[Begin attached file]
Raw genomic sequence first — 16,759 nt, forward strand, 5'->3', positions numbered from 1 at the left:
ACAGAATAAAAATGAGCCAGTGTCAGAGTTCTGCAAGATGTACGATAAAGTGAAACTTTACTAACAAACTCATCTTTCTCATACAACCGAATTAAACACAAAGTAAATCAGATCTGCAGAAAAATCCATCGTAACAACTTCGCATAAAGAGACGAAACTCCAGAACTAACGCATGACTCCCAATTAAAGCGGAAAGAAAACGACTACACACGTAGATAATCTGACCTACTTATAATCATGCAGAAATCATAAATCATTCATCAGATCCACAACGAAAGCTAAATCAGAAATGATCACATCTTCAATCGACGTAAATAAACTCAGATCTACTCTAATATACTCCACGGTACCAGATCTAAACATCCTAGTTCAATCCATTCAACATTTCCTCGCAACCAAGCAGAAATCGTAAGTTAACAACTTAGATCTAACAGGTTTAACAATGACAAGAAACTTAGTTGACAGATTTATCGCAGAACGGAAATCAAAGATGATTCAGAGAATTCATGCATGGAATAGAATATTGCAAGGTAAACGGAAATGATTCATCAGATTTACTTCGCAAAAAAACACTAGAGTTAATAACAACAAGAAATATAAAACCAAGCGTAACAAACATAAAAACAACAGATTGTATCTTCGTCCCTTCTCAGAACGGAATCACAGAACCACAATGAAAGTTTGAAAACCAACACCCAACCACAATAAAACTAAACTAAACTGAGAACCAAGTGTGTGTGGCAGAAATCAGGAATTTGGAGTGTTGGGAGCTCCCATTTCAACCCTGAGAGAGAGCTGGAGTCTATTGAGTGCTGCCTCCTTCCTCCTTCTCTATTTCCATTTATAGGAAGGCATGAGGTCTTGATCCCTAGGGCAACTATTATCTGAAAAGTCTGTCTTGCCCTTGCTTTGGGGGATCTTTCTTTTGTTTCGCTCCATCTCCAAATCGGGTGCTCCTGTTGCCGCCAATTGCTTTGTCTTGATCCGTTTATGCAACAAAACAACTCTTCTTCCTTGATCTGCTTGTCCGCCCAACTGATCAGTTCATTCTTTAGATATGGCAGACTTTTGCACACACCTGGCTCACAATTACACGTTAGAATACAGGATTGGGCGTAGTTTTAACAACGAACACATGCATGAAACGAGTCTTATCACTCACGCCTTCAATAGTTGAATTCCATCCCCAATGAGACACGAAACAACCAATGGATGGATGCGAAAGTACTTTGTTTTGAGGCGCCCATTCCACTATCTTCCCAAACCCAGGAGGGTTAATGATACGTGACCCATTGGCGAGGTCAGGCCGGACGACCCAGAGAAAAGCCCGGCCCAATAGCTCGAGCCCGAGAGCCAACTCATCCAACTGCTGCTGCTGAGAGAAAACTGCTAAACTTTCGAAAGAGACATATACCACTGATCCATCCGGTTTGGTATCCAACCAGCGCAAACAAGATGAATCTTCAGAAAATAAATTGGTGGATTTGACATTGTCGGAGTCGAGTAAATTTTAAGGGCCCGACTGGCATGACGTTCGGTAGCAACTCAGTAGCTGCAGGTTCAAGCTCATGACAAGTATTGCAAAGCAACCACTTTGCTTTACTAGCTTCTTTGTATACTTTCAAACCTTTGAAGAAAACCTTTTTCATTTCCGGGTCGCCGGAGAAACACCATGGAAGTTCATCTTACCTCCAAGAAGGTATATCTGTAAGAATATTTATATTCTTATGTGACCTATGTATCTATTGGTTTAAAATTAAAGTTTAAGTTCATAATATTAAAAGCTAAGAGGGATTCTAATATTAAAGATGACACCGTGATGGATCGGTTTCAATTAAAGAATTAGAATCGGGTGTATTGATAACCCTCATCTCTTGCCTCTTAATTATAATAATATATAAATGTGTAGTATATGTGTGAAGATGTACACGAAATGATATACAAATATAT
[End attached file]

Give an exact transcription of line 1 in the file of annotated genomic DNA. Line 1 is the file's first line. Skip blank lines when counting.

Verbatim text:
Raw genomic sequence first — 16,759 nt, forward strand, 5'->3', positions numbered from 1 at the left: